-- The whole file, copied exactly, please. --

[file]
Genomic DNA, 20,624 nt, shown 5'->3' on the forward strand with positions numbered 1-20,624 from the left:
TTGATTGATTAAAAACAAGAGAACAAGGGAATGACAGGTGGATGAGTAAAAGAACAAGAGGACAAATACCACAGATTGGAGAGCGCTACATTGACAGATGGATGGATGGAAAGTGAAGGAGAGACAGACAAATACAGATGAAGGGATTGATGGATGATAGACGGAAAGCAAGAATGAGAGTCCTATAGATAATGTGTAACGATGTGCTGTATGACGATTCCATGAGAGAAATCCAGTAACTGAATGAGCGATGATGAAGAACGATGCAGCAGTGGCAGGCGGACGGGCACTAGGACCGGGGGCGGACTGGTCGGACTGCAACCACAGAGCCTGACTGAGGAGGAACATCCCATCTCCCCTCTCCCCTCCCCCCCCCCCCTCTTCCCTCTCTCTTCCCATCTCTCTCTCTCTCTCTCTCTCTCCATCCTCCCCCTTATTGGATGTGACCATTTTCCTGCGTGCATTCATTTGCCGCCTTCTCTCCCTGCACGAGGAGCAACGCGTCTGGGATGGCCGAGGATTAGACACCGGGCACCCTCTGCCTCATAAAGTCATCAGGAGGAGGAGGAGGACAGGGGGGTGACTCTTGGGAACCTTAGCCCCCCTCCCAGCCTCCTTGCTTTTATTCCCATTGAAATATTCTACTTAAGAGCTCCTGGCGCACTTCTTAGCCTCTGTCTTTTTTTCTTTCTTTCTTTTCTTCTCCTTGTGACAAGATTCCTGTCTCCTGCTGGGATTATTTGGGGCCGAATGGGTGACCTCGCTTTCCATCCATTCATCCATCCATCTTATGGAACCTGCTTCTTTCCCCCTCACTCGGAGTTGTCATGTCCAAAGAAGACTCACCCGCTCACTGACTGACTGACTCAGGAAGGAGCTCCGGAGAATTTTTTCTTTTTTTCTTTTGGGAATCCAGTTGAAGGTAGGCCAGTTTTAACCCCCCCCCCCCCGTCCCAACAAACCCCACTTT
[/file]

Genomic DNA, 20,624 nt, shown 5'->3' on the forward strand with positions numbered 1-20,624 from the left:
TTGATTGATTAAAAACAAGAGAACAAGGGAATGACAGGTGGATGAGTAAAAGAACAAGAGGACAAATACCACAGATTGGAGAGCGCTACATTGACAGATGGATGGATGGAAAGTGAAGGAGAGACAGACAAATACAGATGAAGGGATTGATGGATGATAGACGGAAAGCAAGAATGAGAGTCCTATAGATAATGTGTAACGATGTGCTGTATGACGATTCCATGAGAGAAATCCAGTAACTGAATGAGCGATGATGAAGAACGATGCAGCAGTGGCAGGCGGACGGGCACTAGGACCGGGGGCGGACTGGTCGGACTGCAACCACAGAGCCTGACTGAGGAGGAACATCCCATCTCCCCTCTCCCCTCCCCCCCCCCCCTCTTCCCTCTCTCTTCCCATCTCTCTCTCTCTCTCTCTCTCTCCATCCTCCCCCTTATTGGATGTGACCATTTTCCTGCGTGCATTCATTTGCCGCCTTCTCTCCCTGCACGAGGAGCAACGCGTCTGGGATGGCCGAGGATTAGACACCGGGCACCCTCTGCCTCATAAAGTCATCAGGAGGAGGAGGAGGACAGGGGGGTGACTCTTGGGAACCTTAGCCCCCCTCCCAGCCTCCTTGCTTTTATTCCCATTGAAATATTCTACTTAAGAGCTCCTGGCGCACTTCTTAGCCTCTGTCTTTTTTTCTTTCTTTCTTTTCTTCTCCTTGTGACAAGATTCCTGTCTCCTGCTGGGATTATTTGGGGCCGAATGGGTGACCTCGCTTTCCATCCATTCATCCATCCATCTTATGGAACCTGCTTCTTTCCCCCTCACTCGGAGTTGTCATGTCCAAAGAAGACTCACCCGCTCACTGACTGACTGACTCAGGAAGGAGCTCCGGAGAATTTTTTCTTTTTTTCTTTTGGGAATCCAGTTGAAGGTAGGCCAGTTTTAACCCCCCCCCCCCCGTCCCAACAAACCCCACTTT